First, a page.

Both volunteers and participants sign-up through the website for weekly climbing sessions at the local gym, with the ultimate goal of bringing the group out-of-doors and onto real rock.

 Photo courtesy of  Flash Foxy , by Vikki Gliinski -  The RV Project

Photo courtesy of Flash Foxy, by Vikki Gliinski - The RV Project


Baintabu: App Design for women survivors to go outside

After designing the service blueprint for Ascend, Alexia shared her pitch with Elishia Perosa, a survivor of domestic violence, who founded Resilience iAM an organization out of Vancouver, BC that provides a variety of services to survivors like her. She admitted that while effective for some women, climbing might create a barrier for other women who might not be able to jump right onto a climbing wall, but might still benefit from having a supportive community around outdoor activities. With Elishia's feedback, Alexia created Baintabu, a phone app that provides women survivors access to a community to encourage various forms of outdoor activity.

In a conversation with MarK Dones from the Center For Social Innovation, he said that "Most people coming from trauma are engaging with their healing in a non-linear fashion." Based on this Alexia created an app which affords the user a choice when it comes to the order and levels of engagement. The features draw from the way in which mountaineer Arlene Blum prepares for a big expedition. In the Team Zone users can add friends and family to support them in their journey. The Get Outside section, is where they have access to outdoor activities lead by trained women guides, featuring degree of difficulty and time commitment. Other sections include a Therapist Section, a Journaling Area and a Landmarks area where users earn badges based on their activity.


Beta: a co-creation workshop for women in the outdoors

To further engage with the outdoorsy women who guided her research, Alexia hosted a co-cretion workshop to celebrate their adventurous spirit and its role in their daily lives.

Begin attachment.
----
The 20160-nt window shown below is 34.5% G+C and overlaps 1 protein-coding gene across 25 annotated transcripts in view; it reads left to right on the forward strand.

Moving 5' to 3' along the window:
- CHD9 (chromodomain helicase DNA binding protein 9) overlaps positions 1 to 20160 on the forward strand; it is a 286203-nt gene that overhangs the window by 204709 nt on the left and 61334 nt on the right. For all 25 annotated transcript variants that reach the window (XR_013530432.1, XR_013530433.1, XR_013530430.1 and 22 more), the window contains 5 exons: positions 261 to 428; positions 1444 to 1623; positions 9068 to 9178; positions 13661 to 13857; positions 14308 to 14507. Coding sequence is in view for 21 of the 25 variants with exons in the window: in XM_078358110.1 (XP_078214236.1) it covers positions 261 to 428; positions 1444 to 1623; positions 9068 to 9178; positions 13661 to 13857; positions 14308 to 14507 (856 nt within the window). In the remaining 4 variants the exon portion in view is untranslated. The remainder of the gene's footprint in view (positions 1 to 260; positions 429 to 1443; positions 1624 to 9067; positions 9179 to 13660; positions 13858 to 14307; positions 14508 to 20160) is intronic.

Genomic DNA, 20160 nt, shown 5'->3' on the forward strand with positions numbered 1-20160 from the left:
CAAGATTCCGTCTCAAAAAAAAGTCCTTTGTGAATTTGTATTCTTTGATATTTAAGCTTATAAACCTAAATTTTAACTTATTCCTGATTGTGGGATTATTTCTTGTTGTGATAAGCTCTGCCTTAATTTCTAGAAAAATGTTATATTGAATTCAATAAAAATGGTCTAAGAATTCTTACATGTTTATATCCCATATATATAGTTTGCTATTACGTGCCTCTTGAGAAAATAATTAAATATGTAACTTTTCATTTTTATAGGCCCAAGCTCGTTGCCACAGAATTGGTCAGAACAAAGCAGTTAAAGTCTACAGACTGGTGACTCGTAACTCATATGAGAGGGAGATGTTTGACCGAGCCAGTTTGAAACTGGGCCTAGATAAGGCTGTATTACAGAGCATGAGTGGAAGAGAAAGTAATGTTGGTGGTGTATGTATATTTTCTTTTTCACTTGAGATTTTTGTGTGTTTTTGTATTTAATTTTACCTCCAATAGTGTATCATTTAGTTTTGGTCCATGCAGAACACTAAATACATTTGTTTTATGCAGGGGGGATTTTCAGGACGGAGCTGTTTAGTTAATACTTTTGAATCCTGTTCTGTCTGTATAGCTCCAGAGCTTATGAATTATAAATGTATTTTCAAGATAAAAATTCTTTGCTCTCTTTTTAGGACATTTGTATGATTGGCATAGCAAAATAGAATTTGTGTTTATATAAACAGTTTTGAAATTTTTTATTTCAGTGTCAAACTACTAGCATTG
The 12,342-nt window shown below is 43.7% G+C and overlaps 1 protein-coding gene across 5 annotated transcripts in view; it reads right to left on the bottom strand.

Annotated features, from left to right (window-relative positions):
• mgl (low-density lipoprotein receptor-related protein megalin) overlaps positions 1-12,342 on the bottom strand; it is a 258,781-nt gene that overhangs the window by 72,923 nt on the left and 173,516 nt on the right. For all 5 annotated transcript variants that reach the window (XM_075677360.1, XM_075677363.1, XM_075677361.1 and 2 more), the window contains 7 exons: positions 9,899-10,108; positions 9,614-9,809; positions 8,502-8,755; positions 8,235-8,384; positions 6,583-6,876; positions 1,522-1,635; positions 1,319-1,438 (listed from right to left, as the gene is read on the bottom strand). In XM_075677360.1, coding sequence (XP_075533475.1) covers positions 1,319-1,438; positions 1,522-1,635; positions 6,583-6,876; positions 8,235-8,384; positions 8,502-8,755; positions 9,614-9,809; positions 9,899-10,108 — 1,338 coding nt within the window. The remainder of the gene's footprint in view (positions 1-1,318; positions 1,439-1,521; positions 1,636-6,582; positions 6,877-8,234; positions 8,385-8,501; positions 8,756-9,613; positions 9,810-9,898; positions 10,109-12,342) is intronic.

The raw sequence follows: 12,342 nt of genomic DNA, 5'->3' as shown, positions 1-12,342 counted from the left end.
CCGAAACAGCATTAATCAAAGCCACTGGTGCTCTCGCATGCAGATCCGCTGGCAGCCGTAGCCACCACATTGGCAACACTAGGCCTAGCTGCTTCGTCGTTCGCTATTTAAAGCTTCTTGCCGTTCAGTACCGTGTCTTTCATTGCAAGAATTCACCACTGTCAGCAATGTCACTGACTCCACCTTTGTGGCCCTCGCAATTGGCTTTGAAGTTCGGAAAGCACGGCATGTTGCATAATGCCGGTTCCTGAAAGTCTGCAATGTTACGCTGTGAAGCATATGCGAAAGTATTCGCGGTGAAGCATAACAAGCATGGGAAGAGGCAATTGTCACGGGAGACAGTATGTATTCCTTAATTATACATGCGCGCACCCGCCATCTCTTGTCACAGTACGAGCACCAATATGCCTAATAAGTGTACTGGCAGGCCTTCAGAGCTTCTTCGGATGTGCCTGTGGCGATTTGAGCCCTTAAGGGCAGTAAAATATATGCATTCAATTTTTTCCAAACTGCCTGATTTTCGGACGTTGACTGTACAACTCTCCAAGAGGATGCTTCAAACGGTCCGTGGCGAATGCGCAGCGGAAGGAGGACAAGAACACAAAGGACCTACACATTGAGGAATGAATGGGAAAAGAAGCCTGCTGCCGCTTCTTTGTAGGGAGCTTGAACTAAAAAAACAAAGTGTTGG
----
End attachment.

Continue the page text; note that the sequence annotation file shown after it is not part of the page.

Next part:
Each participant received a set of cards to reflect on the effects of the outdoors had in the Heart, Gut, Mind and Body. After sharing their reflections the participants were asked to create messages for their past, present and future selves using the blank triangular slabs. 


To end everybody participated in the building ceremony of the totem by sharing their creation and adding their slab to the shared emblem.


A lot of the work reflected on the totem pole is very personal to each of the participants, but at the same time very universal. As everyone presented their creation I could see people around the circle nodding in agreement to what was being shared. A few of the participants had younger sisters that they saw struggling with confidence issues, something they had recognized in their younger selves. This reinforces for me the importance of Insight 4 from list outlined in primary research section: Exposing girls to the outdoors at a young age creates a strong lasting connection to the natural world, where they can cultivate important leadership skills, build self-confidence, be healthier and happier.


To be Continued...

The thesis process continues this Spring semester and will culminate in a public presentation on May 3rd at the SVA Theater. Sign up, and come see what Alexia and her talented classmates have been investigating.